In his 2000 book, "Bowling Alone," Robert Putnam argues that Americans have grown increasingly disconnected from their friends and family, and that technology—particularly television—is to blame. Since then, social psychologists have engaged in heated arguments about the role of technology in our everyday lives.
"Bowling Alone" was published well before the advent of online social networking, and Facebook aims to reduce that very isolation Putnam laments by facilitating sharing with the people we care the most about.
So how well are we doing? A group of Facebook's data scientists and I decided to measure social well-being on Facebook to find out. We discovered that the more people use Facebook, the better they feel and that those who share and communicate the most with their friends feel even better.
How We Measured Well-Being
Our first step in this research was to determine how to measure well-being. Thankfully, social psychologists have perfected this over decades, carefully refining survey questions that tap people's innermost feelings of connectedness.
We chose common types of surveys measuring two kinds of social capital: 1) "bonding social capital," the emotional support we receive from our closest friends, and 2) "bridging social capital," the new information we get from a diverse set of weaker acquaintances—think of these like a friend-of-a-friend who tells you about a job. We also measured "loneliness," the difference between desired and actual social interactions.
Each concept was measured with a set of about 10 questions, which, with a little statistics magic to account for individual bias, form a consistent score for each person.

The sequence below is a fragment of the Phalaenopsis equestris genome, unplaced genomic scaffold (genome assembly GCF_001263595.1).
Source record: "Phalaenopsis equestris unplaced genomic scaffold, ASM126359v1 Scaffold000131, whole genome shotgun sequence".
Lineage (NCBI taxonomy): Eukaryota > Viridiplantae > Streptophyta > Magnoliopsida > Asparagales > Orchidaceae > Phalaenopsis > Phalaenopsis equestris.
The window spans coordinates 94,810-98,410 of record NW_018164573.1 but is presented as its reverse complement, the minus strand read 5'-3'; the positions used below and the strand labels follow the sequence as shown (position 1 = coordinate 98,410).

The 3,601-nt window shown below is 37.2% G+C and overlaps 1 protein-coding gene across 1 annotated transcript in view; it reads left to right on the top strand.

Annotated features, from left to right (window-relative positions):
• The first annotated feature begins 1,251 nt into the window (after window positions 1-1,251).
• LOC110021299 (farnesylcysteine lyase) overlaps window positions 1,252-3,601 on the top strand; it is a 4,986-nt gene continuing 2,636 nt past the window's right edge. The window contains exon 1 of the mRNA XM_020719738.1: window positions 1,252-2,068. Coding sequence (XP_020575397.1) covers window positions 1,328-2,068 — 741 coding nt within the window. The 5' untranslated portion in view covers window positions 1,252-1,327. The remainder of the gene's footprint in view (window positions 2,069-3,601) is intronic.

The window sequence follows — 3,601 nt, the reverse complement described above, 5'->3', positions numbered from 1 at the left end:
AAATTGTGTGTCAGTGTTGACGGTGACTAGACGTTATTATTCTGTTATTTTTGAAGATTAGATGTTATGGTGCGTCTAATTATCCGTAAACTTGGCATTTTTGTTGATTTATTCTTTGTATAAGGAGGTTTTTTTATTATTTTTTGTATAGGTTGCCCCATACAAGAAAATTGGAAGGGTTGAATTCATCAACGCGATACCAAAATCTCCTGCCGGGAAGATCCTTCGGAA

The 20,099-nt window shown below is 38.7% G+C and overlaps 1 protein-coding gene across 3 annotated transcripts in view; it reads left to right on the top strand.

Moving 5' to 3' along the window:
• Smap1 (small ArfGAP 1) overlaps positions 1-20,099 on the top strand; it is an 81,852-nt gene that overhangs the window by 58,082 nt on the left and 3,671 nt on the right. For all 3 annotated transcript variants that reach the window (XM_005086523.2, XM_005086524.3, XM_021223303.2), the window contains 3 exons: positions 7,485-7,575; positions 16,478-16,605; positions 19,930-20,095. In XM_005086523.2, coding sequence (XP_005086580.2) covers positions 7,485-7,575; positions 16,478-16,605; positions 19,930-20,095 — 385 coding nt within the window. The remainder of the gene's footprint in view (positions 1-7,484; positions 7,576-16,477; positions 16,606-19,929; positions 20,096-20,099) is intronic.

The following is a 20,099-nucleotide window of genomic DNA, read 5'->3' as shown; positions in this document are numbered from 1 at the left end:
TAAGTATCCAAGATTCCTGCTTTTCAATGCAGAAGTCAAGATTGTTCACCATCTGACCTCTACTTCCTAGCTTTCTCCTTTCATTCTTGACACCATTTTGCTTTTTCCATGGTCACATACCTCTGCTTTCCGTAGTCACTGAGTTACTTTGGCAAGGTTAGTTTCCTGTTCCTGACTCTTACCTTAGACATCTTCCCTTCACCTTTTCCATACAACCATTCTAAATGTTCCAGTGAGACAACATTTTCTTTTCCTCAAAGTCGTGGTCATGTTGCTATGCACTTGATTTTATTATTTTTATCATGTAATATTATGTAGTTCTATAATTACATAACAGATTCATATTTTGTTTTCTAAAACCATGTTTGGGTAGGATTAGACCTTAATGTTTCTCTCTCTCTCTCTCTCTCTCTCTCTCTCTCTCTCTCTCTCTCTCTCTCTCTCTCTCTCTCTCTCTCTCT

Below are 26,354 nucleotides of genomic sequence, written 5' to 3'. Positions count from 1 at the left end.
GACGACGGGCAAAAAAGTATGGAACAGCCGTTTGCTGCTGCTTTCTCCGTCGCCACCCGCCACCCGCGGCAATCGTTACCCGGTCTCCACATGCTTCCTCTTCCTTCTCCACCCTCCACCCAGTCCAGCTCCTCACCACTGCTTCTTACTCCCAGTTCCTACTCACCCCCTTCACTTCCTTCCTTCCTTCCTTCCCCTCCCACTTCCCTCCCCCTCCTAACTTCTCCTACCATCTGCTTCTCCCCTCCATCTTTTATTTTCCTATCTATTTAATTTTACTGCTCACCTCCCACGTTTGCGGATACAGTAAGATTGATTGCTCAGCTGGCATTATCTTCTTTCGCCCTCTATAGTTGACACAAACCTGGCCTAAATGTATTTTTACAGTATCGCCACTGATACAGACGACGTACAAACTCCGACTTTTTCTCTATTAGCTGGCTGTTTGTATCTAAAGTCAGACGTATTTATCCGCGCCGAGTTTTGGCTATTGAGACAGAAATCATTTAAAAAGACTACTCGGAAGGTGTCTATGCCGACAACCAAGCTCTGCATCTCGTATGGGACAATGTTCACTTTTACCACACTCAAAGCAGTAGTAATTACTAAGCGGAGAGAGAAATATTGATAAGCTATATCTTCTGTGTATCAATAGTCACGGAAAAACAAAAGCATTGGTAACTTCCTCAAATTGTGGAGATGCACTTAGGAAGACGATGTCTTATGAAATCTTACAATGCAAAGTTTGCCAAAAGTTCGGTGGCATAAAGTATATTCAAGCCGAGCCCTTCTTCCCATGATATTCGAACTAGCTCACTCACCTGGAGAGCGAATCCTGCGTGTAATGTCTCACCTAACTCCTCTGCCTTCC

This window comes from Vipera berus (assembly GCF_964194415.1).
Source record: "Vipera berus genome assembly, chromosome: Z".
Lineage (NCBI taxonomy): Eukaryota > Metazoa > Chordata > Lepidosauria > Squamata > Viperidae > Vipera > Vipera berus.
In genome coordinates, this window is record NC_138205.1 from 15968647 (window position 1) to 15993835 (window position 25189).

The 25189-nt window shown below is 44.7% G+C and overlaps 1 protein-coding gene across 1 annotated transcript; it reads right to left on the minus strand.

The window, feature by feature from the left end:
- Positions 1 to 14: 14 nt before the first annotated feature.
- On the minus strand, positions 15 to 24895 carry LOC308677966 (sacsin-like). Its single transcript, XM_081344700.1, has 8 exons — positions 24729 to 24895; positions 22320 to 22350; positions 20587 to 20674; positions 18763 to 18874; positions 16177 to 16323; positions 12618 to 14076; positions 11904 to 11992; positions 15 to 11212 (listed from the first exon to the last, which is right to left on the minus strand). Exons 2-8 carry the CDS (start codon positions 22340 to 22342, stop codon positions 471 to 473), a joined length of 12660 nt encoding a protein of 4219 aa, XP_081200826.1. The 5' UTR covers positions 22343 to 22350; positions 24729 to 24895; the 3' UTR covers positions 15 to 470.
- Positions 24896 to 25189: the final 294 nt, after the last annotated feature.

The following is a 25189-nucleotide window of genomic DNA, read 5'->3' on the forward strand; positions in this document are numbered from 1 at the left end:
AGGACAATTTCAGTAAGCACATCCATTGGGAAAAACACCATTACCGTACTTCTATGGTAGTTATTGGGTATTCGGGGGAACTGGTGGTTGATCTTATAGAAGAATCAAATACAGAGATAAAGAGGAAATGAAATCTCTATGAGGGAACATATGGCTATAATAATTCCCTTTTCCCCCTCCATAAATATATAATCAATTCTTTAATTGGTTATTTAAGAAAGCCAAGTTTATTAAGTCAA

Last summer, approximately 1200 people on Facebook from English-speaking countries around the world were recruited through Facebook Ads to take a survey of these well-being questions. A computer script matched the survey responses with logged site activity data for the two months prior—such as the number of clicks on News Feed stories, number of friends and number of Wall posts received—and then we analyzed the anonymized data. We looked for wide-scale patterns of activity that correlated with higher well-being scores.
The results were clear: The more people use Facebook, the better they feel. They have higher levels of both kinds of social capital, and feel less lonely. This holds across age, gender, country, romantic relationship status, and even self-esteem and happiness (two additional factors measured in the survey).
Sharers Versus Consumers
But what are people actually doing on Facebook that accounts for their greater well-being? To answer that question, we next looked at two kinds of activities: "directly sharing" with individual friends by sending messages, writing on Walls, "liking" content and even tagging each other in photos versus more "passive consumption" of social news, such as clicking on News Feed stories, reading friends' status updates and browsing photos.
Direct sharing was linked to better well-being while passive consumption was not. Regardless of how much time people in the study spent on Facebook, how many friends they had, and how many News Feed stories they read, those directly interacting with their friends scored higher levels of well-being.
Even in this tightly controlled study we can't tell if sharing increases well-being, or if better-connected people share more, or both. But by repeating this study over time, we can tease out the causal direction, and that's exactly what we're planning to do next. About twice a year, we'll survey the original participants again to measure changes in their well-being scores and site activity. With each new wave, we can better control for how well-connected people felt in previous rounds, and then see how Facebook use caused changes in well-being, over and above their initial levels.
Watch for future updates as later waves of the study are completed. In the meantime, you can read the whole story in an article we presented earlier this week at the ACM SIGCHI conference, a leading human-computer interaction research event.
Moira, an intern on Facebook's data team and a Ph.D. student in human-computer interaction at Carnegie Mellon University, prefers bowling with lots of friends.